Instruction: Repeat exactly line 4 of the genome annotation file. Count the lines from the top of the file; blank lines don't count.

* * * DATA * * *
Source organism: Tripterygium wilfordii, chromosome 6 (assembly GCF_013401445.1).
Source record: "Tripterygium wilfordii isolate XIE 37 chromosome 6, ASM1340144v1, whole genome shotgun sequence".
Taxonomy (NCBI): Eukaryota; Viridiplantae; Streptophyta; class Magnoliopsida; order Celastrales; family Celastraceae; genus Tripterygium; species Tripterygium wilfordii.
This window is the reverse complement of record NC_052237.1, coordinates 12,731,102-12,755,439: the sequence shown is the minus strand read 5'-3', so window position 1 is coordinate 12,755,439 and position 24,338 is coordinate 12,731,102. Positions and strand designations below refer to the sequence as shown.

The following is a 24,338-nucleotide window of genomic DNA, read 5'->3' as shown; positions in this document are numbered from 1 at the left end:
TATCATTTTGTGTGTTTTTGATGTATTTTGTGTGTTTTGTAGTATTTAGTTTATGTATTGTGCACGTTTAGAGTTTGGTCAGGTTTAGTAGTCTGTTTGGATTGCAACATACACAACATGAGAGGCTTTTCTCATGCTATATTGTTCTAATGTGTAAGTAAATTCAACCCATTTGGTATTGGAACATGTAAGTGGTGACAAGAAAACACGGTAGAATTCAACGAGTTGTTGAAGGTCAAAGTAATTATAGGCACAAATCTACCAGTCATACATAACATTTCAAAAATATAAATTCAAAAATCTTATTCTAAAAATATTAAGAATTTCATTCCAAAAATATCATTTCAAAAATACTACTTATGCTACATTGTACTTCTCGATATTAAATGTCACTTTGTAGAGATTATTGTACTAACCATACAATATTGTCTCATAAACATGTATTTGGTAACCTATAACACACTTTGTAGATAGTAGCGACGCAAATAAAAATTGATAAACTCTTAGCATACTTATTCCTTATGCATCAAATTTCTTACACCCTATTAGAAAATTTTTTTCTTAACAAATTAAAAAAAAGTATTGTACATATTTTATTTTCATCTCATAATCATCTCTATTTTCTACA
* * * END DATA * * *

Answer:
This window is the reverse complement of record NC_052237.1, coordinates 12,731,102-12,755,439: the sequence shown is the minus strand read 5'-3', so window position 1 is coordinate 12,755,439 and position 24,338 is coordinate 12,731,102. Positions and strand designations below refer to the sequence as shown.